- The Washington Times - Wednesday, February 22, 2006

RICHMOND — The gap between anti-tax advocates and pro-tax legislators is widening as the House and Senate today are expected to argue over diverging spending plans that address Virginia’s congested roads.

The Senate plan calls for nearly $4 billion in higher taxes for roads and transit statewide, while the House plan uses part of a multibillion-dollar surplus and some debt to finance projects mainly in Northern Virginia and the Hampton Roads area.

The differing plans have prompted the anti-tax advocates and special interest groups to converge on the state Capitol to lobby lawmakers either for no tax increases or for more money for roads.

Anti-taxers are worried that a special session might create the same political pressure seen in 2004 when a group of Republican delegates bucked party leaders and voted for a $1.38 billion tax increase.

“We’re going to have to see how it shakes out,” said Rob Whitney, state director of Americans for Prosperity-Virginia. “The House of Delegates is probably not going to accept the tax increase package but if we go into a special session, all bets are off.”

The competing interests are closely following the legislative session as a showdown looms, and they are ready for action.

Anti-tax groups yesterday prepared to hold a rally to urge lawmakers to defeat the transportation tax increases proposed in the Senate’s spending plan. However, bad weather forced the groups to cancel it.

Today, state business leaders will call for increased transportation funding to keep the business economy strong.

Meanwhile, Gov. Timothy M. Kaine, a Democrat who took office last month pledging to make transportation his top priority, continued his town hall meetings in various parts of Virginia to try to build support among voters for more money to ease gridlock.

The governor will not rule out calling lawmakers into a special session if they fail to agree before the scheduled March 11 adjournment. Lawmakers privately are saying they don’t expect to be finished by then.

“The message we are hearing from the grass roots is ‘do something.’ [Motorists] tell us they are losing hours out of every day,” said Kevin Hall, a spokesman for Mr. Kaine.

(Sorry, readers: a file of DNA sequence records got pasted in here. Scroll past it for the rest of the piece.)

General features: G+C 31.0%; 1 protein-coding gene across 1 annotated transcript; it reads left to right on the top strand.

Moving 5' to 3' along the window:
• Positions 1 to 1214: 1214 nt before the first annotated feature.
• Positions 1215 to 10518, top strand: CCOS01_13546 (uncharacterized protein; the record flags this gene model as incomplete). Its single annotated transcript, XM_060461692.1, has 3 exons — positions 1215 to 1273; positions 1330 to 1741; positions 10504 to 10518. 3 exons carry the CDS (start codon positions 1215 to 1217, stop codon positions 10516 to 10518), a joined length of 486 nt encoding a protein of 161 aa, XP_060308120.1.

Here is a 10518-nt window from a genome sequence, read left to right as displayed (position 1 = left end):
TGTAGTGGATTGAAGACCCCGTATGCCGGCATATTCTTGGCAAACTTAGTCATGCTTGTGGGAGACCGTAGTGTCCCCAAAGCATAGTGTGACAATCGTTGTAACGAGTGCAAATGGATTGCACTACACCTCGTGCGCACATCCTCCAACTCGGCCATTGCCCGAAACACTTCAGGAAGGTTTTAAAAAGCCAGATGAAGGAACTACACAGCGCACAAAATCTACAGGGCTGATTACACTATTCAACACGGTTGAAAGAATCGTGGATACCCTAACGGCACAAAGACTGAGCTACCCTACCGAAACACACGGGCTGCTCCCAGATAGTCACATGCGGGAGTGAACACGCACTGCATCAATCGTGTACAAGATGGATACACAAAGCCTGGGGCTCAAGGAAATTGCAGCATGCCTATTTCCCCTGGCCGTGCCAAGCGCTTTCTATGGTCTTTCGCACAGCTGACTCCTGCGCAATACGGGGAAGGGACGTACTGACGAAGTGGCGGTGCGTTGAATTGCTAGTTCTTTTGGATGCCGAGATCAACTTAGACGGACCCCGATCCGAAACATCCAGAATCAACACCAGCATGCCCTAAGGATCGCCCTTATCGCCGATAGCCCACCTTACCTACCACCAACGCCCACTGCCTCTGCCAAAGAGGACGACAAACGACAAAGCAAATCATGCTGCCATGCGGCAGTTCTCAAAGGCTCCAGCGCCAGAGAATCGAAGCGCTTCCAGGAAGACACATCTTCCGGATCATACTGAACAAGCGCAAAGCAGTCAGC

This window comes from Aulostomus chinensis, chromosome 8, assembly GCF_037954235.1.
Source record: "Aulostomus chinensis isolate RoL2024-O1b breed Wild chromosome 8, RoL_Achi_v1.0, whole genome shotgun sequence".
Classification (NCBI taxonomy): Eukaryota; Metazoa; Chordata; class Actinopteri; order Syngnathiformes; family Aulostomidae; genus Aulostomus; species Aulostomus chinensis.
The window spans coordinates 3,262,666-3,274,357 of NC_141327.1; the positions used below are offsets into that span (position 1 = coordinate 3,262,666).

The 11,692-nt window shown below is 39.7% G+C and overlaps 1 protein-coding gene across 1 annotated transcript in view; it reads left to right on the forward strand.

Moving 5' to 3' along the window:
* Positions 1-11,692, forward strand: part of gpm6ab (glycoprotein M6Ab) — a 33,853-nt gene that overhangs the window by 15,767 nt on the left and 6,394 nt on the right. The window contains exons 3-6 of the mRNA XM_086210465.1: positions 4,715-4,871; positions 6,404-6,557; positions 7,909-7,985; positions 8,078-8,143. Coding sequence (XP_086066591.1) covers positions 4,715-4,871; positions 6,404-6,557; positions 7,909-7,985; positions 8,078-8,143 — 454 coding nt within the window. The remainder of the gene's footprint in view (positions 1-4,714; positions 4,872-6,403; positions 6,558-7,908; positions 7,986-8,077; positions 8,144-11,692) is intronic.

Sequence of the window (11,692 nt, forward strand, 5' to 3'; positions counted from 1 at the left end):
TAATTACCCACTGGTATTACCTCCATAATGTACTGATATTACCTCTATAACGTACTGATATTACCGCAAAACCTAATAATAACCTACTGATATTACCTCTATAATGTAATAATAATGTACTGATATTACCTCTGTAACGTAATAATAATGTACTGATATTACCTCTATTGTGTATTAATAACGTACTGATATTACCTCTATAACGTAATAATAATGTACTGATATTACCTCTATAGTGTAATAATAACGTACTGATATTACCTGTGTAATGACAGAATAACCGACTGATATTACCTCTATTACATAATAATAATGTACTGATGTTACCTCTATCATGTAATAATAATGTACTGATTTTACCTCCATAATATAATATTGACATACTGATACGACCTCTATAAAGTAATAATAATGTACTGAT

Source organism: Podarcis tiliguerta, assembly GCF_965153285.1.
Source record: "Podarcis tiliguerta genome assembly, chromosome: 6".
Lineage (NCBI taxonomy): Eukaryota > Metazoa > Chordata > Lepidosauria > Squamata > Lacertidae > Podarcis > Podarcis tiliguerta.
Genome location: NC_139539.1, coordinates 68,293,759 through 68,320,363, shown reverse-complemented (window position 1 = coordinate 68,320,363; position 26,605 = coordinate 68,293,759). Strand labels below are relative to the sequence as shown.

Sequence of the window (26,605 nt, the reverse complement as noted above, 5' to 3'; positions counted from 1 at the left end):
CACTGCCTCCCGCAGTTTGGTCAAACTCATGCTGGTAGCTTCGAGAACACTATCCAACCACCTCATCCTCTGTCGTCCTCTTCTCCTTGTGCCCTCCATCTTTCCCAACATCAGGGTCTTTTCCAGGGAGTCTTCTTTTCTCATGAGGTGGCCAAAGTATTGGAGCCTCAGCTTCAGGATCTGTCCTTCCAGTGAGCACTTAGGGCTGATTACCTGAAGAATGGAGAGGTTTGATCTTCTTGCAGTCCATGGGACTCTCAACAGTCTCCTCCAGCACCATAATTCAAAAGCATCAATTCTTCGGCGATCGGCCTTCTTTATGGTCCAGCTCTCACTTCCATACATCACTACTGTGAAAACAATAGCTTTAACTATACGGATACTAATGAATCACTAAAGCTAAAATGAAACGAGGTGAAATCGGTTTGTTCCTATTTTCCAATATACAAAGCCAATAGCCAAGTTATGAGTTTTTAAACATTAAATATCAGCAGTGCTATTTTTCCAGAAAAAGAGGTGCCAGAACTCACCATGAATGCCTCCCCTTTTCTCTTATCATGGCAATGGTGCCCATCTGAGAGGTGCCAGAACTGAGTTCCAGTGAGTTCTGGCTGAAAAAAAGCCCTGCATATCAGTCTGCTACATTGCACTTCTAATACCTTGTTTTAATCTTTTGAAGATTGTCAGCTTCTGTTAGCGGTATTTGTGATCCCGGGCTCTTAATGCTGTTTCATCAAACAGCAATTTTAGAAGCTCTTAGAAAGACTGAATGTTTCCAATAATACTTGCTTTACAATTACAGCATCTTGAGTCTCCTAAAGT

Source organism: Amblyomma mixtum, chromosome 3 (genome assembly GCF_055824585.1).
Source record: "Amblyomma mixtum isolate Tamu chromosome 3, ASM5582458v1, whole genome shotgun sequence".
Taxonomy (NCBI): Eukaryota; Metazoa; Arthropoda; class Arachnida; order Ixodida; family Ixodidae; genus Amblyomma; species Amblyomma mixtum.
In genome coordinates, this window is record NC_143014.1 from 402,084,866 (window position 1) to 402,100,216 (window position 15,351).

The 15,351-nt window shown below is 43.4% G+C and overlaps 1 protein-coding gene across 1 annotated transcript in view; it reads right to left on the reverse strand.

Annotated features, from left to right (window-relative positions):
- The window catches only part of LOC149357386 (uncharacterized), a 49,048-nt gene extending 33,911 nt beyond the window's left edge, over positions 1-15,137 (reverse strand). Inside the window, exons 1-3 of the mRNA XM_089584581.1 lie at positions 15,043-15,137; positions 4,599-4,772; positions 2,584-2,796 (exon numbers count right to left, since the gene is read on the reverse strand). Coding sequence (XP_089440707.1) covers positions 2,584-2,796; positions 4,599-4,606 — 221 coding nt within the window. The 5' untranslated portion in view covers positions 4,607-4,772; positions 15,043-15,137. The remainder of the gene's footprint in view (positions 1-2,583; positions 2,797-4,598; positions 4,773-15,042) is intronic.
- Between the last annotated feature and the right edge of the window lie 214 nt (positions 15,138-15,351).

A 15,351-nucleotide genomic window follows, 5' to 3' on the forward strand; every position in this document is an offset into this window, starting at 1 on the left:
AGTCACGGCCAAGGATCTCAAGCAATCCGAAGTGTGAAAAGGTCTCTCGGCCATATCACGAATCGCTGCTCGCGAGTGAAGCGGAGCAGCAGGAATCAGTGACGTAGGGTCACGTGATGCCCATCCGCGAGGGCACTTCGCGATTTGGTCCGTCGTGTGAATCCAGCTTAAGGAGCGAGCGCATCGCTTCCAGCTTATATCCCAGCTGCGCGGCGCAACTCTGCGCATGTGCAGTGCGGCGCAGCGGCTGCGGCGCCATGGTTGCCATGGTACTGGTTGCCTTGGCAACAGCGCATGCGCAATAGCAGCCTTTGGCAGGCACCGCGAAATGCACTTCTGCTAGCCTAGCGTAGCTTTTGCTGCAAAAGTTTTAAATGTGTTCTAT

Mr. Hall said the governor’s statement that drew the biggest applause at the town hall meetings is: “The message to legislators needs to be to get the job done this year.”

Yesterday’s anti-tax rally on Capitol Square didn’t pan out because of wintry weather. The rally became a line of a few dozen Virginians who greeted lawmakers as they made their way from their offices to the official legislative chambers.

The protesters briefly chanted “No tax hike” and “Can you hear us?” until police told them that their rally permit didn’t cover the area where they were gathered.

The Know Campaign, the official organizer of the rally, did little to promote the demonstration.

Some legislators were told that former Gov. James S. Gilmore III, a Republican who opposes the tax increase plans, was scheduled to speak at the rally, but that he was not able to attend.

Americans for Prosperity Chairman Paul Harris, a former state delegate, had been touted as a rally guest speaker. He did not attend either, because he had to work, Mr. Whitney said.

Mr. Whitney said he felt the rally had a good turnout, though “everything was going against us.”

“We’re going to win the first round,” he said of the group’s efforts to defeat the proposed increases. “The question is what will happen in the second if we go into overtime.”

Kevin Griffis, a spokesman for the Democratic Party of Virginia, said the turnout for the anti-tax rally was “underwhelming.”

“It’s hard to generate a lot of support for gridlock,” he said.

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